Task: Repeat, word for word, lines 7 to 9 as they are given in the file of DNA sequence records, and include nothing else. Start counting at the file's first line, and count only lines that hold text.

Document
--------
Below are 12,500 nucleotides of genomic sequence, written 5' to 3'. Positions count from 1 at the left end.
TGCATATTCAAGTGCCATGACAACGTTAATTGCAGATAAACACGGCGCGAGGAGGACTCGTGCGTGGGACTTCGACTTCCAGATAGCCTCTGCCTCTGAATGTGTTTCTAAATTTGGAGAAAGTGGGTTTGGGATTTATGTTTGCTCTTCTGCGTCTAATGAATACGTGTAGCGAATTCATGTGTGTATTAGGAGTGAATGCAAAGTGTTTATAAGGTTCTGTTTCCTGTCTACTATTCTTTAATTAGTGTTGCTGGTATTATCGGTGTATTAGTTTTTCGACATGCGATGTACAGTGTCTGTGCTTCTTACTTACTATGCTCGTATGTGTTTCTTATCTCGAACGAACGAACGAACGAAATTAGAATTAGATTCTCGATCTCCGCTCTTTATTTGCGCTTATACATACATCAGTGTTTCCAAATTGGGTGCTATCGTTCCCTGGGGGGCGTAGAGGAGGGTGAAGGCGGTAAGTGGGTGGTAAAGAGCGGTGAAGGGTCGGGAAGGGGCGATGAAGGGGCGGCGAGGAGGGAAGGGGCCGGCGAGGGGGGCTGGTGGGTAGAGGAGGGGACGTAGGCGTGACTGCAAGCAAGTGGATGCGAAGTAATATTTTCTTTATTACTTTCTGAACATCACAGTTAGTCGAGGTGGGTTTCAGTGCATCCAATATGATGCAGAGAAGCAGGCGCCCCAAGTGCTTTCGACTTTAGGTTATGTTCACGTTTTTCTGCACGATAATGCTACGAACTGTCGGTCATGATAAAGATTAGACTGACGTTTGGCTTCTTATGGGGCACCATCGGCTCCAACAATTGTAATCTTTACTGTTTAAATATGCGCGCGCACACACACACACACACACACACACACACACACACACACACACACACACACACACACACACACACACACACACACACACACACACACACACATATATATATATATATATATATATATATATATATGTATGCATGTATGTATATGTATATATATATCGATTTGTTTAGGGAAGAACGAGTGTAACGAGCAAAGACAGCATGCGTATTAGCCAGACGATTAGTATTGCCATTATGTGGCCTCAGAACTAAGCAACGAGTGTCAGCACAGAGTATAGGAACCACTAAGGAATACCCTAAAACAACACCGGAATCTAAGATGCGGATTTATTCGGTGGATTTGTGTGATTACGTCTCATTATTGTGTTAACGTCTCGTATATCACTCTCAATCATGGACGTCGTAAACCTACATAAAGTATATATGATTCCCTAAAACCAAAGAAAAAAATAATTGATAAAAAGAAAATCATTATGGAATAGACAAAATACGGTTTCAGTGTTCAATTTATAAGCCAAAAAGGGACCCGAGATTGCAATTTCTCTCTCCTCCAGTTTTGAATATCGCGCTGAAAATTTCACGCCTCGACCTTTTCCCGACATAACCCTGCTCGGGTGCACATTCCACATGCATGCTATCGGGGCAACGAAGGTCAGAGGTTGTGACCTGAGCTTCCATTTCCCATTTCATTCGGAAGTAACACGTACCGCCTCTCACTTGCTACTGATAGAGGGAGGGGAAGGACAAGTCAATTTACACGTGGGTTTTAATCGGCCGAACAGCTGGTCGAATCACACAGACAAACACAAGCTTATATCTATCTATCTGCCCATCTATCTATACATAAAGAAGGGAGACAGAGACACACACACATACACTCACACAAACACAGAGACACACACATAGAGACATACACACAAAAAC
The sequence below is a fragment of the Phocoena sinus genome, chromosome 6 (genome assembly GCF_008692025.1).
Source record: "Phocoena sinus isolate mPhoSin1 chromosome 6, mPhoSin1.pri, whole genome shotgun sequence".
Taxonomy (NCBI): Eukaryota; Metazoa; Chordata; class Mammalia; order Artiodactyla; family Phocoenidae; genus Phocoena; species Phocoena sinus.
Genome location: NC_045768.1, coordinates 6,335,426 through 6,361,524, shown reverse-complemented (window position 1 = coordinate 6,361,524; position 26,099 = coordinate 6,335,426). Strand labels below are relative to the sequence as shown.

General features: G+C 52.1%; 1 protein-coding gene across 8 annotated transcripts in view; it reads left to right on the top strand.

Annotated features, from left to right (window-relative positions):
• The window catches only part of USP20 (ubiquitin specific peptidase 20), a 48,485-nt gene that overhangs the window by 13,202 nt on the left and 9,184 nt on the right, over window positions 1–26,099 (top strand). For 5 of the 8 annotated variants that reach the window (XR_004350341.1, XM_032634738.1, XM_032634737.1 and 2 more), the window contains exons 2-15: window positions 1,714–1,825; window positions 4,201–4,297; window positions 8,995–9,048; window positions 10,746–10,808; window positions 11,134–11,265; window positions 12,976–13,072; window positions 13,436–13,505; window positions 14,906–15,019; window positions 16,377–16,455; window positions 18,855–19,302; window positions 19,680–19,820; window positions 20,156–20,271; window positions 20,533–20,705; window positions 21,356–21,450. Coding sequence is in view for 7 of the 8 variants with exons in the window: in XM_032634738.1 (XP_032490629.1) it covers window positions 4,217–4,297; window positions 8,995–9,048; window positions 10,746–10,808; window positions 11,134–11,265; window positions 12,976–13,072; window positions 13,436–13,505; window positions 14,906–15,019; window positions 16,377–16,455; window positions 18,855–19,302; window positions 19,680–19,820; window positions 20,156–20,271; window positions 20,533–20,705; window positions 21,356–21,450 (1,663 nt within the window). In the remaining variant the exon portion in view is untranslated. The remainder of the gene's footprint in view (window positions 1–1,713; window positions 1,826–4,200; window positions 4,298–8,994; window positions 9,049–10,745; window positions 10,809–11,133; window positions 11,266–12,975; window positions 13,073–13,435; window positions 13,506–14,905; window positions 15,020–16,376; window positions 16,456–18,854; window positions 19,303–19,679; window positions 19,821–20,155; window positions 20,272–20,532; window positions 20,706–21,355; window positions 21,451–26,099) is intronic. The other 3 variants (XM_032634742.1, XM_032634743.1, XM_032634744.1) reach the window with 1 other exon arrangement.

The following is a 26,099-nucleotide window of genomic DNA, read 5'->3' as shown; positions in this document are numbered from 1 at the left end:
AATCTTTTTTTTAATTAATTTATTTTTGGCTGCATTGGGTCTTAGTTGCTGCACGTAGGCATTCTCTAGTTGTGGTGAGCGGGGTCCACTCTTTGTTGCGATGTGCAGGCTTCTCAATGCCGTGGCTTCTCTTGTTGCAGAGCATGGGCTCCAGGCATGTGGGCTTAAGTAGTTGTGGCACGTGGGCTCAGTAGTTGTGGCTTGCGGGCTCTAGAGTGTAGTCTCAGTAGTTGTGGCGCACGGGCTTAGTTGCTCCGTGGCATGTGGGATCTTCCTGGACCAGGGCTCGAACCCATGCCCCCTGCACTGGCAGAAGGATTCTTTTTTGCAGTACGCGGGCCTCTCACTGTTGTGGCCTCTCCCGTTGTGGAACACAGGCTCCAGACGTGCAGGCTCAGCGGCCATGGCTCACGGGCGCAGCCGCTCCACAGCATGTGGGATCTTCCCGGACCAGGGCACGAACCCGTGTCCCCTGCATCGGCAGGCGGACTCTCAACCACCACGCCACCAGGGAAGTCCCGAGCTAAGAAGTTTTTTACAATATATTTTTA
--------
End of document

General features: G+C 52.1%; 1 protein-coding gene across 8 annotated transcripts in view; it reads left to right on the top strand.

Annotated features, from left to right (window-relative positions):
• The window catches only part of USP20 (ubiquitin specific peptidase 20), a 48,485-nt gene that overhangs the window by 13,202 nt on the left and 9,184 nt on the right, over window positions 1–26,099 (top strand). For 5 of the 8 annotated variants that reach the window (XR_004350341.1, XM_032634738.1, XM_032634737.1 and 2 more), the window contains exons 2-15: window positions 1,714–1,825; window positions 4,201–4,297; window positions 8,995–9,048; window positions 10,746–10,808; window positions 11,134–11,265; window positions 12,976–13,072; window positions 13,436–13,505; window positions 14,906–15,019; window positions 16,377–16,455; window positions 18,855–19,302; window positions 19,680–19,820; window positions 20,156–20,271; window positions 20,533–20,705; window positions 21,356–21,450. Coding sequence is in view for 7 of the 8 variants with exons in the window: in XM_032634738.1 (XP_032490629.1) it covers window positions 4,217–4,297; window positions 8,995–9,048; window positions 10,746–10,808; window positions 11,134–11,265; window positions 12,976–13,072; window positions 13,436–13,505; window positions 14,906–15,019; window positions 16,377–16,455; window positions 18,855–19,302; window positions 19,680–19,820; window positions 20,156–20,271; window positions 20,533–20,705; window positions 21,356–21,450 (1,663 nt within the window). In the remaining variant the exon portion in view is untranslated. The remainder of the gene's footprint in view (window positions 1–1,713; window positions 1,826–4,200; window positions 4,298–8,994; window positions 9,049–10,745; window positions 10,809–11,133; window positions 11,266–12,975; window positions 13,073–13,435; window positions 13,506–14,905; window positions 15,020–16,376; window positions 16,456–18,854; window positions 19,303–19,679; window positions 19,821–20,155; window positions 20,272–20,532; window positions 20,706–21,355; window positions 21,451–26,099) is intronic. The other 3 variants (XM_032634742.1, XM_032634743.1, XM_032634744.1) reach the window with 1 other exon arrangement.